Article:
“Packed in a Trunk: The Lost Art of Edith Lake Wilkinson” is more than an exhibit — it's a story. Like History Detectives crossed with If These Walls Could Talk (and that episode of The Brady Bunch where Imogene Coca plays Jan's radically fabulous aunt), “Packed in a Trunk” celebrates the remarkable, heretofore unknown talent of Jane Anderson's late aunt Edith, who was committed to an asylum in 1925 for what now appears to be the “insanity” of having been a lesbian, and the bad luck of having hired a crooked lawyer. Her substantial body of sophisticated, late Impressionist-style landscapes, portraits and street scenes are as skillfully rendered as any example from this period in American art. Yet they languished in a West Virginia attic for 40 years until rescued from oblivion by Anderson's trunk-diving mom, who brought them home. Now Anderson and her partner Tess and their son live with the extraordinary collection. But Anderson, an Emmy-winning writer and playwright, is compelled to share both the canvases and the tale with as many people as possible. There's more to the story on the late artist's website, edithlakewilkinson.com, but these gestural, thickly painted and brightly hued canvases are best viewed in person — particularly if you're the first person to do so. L.A. Gay & Lesbian Center, Advocate & Gochis Galleries, 1125 N. McCadden Place, Hlywd.; Tues., Jan. 8, 7-10 p.m.; thru Jan. 21. (323) 860-7325, lagaycenter.org.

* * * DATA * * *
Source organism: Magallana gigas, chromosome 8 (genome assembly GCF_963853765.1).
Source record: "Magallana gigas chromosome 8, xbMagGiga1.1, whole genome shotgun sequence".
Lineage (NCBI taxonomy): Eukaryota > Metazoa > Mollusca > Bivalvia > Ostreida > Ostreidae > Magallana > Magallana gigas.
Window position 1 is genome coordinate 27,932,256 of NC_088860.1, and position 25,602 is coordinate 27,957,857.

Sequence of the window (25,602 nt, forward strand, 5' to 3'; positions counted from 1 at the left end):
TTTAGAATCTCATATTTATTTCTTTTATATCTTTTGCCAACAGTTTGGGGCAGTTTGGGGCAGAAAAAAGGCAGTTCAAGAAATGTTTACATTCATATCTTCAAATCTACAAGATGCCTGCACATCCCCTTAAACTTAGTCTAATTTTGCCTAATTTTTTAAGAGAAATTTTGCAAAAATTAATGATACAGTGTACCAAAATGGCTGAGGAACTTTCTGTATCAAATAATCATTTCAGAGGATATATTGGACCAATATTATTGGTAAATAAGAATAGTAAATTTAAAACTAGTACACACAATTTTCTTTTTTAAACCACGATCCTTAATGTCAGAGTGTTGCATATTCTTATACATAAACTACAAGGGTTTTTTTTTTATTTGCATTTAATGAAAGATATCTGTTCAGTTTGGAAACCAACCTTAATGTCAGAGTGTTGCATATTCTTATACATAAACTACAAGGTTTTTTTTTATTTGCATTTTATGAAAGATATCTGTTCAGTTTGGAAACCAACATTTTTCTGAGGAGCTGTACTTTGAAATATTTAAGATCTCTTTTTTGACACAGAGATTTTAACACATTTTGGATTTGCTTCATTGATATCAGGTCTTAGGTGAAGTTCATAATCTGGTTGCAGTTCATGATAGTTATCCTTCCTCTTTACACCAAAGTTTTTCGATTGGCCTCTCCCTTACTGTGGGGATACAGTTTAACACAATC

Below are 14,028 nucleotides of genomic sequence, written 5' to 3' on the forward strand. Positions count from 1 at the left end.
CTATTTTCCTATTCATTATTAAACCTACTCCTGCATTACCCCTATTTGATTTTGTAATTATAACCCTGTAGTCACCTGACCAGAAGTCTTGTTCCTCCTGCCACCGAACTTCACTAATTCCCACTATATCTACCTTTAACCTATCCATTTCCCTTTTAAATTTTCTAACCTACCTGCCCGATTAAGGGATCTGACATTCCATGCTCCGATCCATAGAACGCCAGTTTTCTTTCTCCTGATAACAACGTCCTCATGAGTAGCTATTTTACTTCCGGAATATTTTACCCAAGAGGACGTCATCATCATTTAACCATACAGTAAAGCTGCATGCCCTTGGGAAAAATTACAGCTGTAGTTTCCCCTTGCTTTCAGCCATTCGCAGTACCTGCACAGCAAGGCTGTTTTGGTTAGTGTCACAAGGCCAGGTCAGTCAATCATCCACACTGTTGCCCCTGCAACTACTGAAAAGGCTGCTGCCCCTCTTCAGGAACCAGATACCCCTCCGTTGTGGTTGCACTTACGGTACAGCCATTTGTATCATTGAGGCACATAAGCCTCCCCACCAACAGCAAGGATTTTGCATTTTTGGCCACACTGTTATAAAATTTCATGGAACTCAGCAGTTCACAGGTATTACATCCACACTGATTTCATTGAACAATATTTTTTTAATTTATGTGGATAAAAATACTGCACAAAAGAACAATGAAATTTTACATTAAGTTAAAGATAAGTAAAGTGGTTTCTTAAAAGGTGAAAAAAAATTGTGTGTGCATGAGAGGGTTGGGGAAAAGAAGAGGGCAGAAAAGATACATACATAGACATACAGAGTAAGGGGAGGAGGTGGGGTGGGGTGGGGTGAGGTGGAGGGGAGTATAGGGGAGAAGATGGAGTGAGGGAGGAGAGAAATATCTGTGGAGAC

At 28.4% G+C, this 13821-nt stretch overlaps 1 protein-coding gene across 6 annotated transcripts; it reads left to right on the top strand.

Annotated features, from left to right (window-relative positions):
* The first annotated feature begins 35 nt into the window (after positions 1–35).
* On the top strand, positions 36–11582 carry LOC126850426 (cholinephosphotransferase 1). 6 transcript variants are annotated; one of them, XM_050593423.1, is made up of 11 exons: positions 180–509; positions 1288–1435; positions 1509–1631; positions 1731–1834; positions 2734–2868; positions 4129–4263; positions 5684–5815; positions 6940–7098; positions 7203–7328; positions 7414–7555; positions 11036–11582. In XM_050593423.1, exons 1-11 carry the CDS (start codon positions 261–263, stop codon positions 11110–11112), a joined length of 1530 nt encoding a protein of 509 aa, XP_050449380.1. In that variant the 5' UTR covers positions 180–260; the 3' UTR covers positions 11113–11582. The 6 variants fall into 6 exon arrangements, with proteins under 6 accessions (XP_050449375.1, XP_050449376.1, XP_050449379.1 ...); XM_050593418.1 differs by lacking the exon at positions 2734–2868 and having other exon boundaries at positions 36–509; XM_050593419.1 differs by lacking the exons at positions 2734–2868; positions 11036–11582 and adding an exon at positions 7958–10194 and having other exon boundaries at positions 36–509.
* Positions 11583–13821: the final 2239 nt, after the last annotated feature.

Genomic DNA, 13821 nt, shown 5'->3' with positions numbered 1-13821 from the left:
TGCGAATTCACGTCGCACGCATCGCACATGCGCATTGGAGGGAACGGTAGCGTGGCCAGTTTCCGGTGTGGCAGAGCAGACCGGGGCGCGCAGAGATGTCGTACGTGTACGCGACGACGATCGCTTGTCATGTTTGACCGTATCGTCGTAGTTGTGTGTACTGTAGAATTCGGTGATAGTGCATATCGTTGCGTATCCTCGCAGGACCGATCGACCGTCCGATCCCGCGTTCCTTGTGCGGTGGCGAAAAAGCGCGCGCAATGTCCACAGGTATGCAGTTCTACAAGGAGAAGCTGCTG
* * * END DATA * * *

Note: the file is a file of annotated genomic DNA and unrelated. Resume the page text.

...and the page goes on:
Mondays-Saturdays. Starts: Jan. 8. Continues through Jan. 19, 2013

Advertising disclosure: We may receive compensation for some of the links in our stories. Thank you for supporting LA Weekly and our advertisers.